You probably don’t need much of an explanation of what fasting is. But when it comes to how it could be good for you, well, that part might be a little less clear.
Fasting involves not taking in any calories for a specific period of time. Some religious fasting practices may require not consuming any food or beverage at all, regardless of calories.
The period might be as short as 12 hours, in the case of intermittent fasting. But traditional fasts, whether they’re for diet, cultural, or religious reasons, tend to be longer — a day or more.
If you’re assuming that giving your body an extended break from food might be helpful for weight loss, research suggests you’re right on the money. But it turns out that fasting also has a bunch of other potential health benefits. Here’s what the science has to say.
Fasting every other day has been found to be just as effective for weight loss as traditional low calorie diets. Aside from the fact that you’ll likely end up taking in fewer calories, going longer without eating seems to have a positive effect on blood sugar and fat burning. (More on that in a sec.)
And you’ll see results pretty quickly: A 2015 review concluded that whole-day fasts could help you shed up to 6 percent of your body fat in as little as 12 weeks.
However, the way you break your fast also matters. Returning to your pre-fasting ways (i.e., abandoning any lifestyle changes meant to maintain the weight loss) can result in weight regain.
As you fast, your body gradually relies more on fat than on carbs for energy, and your insulin production decreases.
Intermittent fasting can also do a bang-up job of reducing insulin resistance. That, in turn, can help make your body more sensitive to insulin, which translates into more stable blood sugar and fewer spikes and crashes.
You’ve probably heard that chronic inflammation is tied to higher risk of chronic diseases like diabetes, heart disease, and arthritis.
What you might not be aware of is that 1 month of daily 12-hour fasts could be enough to lower levels of inflammatory markers in your body. That could help keep your body in better shape as a whole.
While we’re talking about risk factors for heart disease, high cholesterol is another biggie. In a small 2010 study, fasting every other day slashed participants’ levels of LDL (“bad”) cholesterol and triglycerides by 25 and 32 percent, respectively.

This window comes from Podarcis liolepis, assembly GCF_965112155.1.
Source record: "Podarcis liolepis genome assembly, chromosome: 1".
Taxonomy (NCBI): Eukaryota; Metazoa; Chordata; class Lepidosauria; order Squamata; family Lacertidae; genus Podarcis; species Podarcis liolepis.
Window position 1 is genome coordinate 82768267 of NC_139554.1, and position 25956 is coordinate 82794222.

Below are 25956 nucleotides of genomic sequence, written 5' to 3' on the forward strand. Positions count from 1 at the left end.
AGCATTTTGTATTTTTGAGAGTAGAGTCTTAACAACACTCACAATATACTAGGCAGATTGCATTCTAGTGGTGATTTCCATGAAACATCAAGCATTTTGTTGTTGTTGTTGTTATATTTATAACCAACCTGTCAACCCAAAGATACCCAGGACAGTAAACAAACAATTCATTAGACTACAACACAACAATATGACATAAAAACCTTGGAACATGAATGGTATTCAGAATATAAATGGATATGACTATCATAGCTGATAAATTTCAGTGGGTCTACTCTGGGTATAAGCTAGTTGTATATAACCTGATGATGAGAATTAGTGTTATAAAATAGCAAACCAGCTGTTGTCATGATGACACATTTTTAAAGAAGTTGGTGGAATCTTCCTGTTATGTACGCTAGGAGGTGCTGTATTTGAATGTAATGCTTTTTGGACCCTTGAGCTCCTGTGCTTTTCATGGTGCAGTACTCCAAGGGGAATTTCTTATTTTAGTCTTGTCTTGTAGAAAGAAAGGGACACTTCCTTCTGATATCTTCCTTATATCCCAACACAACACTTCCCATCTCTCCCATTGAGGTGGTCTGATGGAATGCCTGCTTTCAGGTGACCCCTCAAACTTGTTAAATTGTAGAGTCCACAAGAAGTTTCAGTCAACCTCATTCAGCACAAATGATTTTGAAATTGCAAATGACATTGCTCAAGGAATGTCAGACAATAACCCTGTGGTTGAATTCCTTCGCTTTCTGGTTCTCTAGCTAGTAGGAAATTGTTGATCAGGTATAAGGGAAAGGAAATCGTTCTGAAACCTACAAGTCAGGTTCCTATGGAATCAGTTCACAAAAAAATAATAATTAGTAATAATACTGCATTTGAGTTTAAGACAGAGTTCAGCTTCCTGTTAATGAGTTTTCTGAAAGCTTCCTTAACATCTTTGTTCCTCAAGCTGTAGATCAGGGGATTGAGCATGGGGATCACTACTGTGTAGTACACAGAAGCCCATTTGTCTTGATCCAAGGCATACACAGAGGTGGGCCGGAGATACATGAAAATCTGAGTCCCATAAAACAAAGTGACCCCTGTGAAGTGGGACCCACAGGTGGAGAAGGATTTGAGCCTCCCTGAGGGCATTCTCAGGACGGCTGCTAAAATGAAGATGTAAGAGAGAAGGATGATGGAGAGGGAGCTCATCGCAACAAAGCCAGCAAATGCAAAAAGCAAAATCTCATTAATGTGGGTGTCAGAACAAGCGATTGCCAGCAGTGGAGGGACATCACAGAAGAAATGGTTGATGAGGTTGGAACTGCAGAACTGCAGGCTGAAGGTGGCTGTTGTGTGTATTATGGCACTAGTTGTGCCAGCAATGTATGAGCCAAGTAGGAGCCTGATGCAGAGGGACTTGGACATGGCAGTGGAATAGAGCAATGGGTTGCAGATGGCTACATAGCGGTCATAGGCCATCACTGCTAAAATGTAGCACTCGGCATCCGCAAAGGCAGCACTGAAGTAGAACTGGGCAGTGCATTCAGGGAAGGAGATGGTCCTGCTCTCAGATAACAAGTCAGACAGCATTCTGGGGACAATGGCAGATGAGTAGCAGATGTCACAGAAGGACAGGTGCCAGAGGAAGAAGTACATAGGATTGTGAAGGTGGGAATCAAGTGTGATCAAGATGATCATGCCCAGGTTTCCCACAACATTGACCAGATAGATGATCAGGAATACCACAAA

In fact, long-term findings suggest that routine fasters are more than 70 percent less likely to have heart failure than folks who never fast.
Will fasting keep you from getting Alzheimer’s disease or experiencing cognitive decline? The jury’s still out, but some research on mice suggests it could have a protective effect, in part because it fights inflammation.
Some may be concerned that fasting won’t allow them to perform well in the gym or reap the full benefits of their exercise programs. But research has shown that people following intermittent fasting programs can still gain lean muscle, lose fat, and improve performance.
Fasting may have an antidepressant effect, thanks to its ability to make feel-good neurotransmitters like serotonin and endogenous opioids more available to your brain. Fasting and calorie restriction have been shown to relieve negative emotions like tension and anger and boost feelings of euphoria.
A 2008 review found that people with depression who reduced their daily calorie intake by 25 percent experienced fewer depressive symptoms over 6 months, without any apparent negative side effects.
Full disclosure: Experts still have a lot to learn about the relationship between fasting and cancer. But animal studies suggest that periodic fasting might have an anticancer effect, meaning that the practice could play a role in cancer prevention.
The research also seems to suggest that fasting could make cancer treatments like chemotherapy more effective.
Fasting seems to help cells repair themselves, which might be why it’s tied to a lower risk of many diseases. Fasting could reduce the risk of several metabolic and cardiovascular conditions — and having better overall health and less likelihood of illness could contribute to a longer life.
So, will limiting your food intake help you see 100? No guarantees, of course, but back in 1982, a study looking at rats found that rodents who fasted every other day aged at a slower rate and lived a whopping 83 percent longer than rats who didn’t fast.
Science suggests that fasting can have a number of big health benefits, including helping you lose weight, regulating your blood sugar, and keeping your body in better shape overall.
In short, there are lots of good reasons to give it a try. Just talk with your doctor first. Fasting can take different forms and can sometimes have negative side effects, so it’s worth figuring out what type of fasting plan will work best for you and how to avoid or minimize any possible downsides.
Last medically reviewed on August 12, 2020
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